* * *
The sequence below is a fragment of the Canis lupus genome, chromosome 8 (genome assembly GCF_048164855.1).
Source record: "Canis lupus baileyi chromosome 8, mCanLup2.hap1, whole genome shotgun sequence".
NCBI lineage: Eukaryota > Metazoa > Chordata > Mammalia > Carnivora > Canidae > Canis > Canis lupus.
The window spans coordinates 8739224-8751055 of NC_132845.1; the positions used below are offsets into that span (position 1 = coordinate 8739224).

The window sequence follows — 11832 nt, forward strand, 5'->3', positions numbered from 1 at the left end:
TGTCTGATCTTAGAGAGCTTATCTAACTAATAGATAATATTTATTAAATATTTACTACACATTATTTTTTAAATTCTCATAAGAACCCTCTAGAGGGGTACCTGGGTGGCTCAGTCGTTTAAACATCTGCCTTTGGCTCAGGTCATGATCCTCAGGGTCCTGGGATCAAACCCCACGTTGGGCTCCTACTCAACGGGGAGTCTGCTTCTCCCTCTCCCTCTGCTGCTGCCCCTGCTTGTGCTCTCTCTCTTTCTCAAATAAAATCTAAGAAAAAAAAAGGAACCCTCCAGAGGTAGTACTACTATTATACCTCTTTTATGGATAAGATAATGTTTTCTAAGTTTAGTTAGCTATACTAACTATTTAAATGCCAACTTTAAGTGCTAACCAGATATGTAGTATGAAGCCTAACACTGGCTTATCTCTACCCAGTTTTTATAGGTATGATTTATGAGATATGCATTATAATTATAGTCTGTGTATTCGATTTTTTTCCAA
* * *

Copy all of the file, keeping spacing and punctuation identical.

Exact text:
The sequence below is a fragment of the Canis lupus genome, chromosome 8 (genome assembly GCF_048164855.1).
Source record: "Canis lupus baileyi chromosome 8, mCanLup2.hap1, whole genome shotgun sequence".
NCBI lineage: Eukaryota > Metazoa > Chordata > Mammalia > Carnivora > Canidae > Canis > Canis lupus.
The window spans coordinates 8739224-8751055 of NC_132845.1; the positions used below are offsets into that span (position 1 = coordinate 8739224).

The window sequence follows — 11832 nt, forward strand, 5'->3', positions numbered from 1 at the left end:
TGTCTGATCTTAGAGAGCTTATCTAACTAATAGATAATATTTATTAAATATTTACTACACATTATTTTTTAAATTCTCATAAGAACCCTCTAGAGGGGTACCTGGGTGGCTCAGTCGTTTAAACATCTGCCTTTGGCTCAGGTCATGATCCTCAGGGTCCTGGGATCAAACCCCACGTTGGGCTCCTACTCAACGGGGAGTCTGCTTCTCCCTCTCCCTCTGCTGCTGCCCCTGCTTGTGCTCTCTCTCTTTCTCAAATAAAATCTAAGAAAAAAAAAGGAACCCTCCAGAGGTAGTACTACTATTATACCTCTTTTATGGATAAGATAATGTTTTCTAAGTTTAGTTAGCTATACTAACTATTTAAATGCCAACTTTAAGTGCTAACCAGATATGTAGTATGAAGCCTAACACTGGCTTATCTCTACCCAGTTTTTATAGGTATGATTTATGAGATATGCATTATAATTATAGTCTGTGTATTCGATTTTTTTCCAA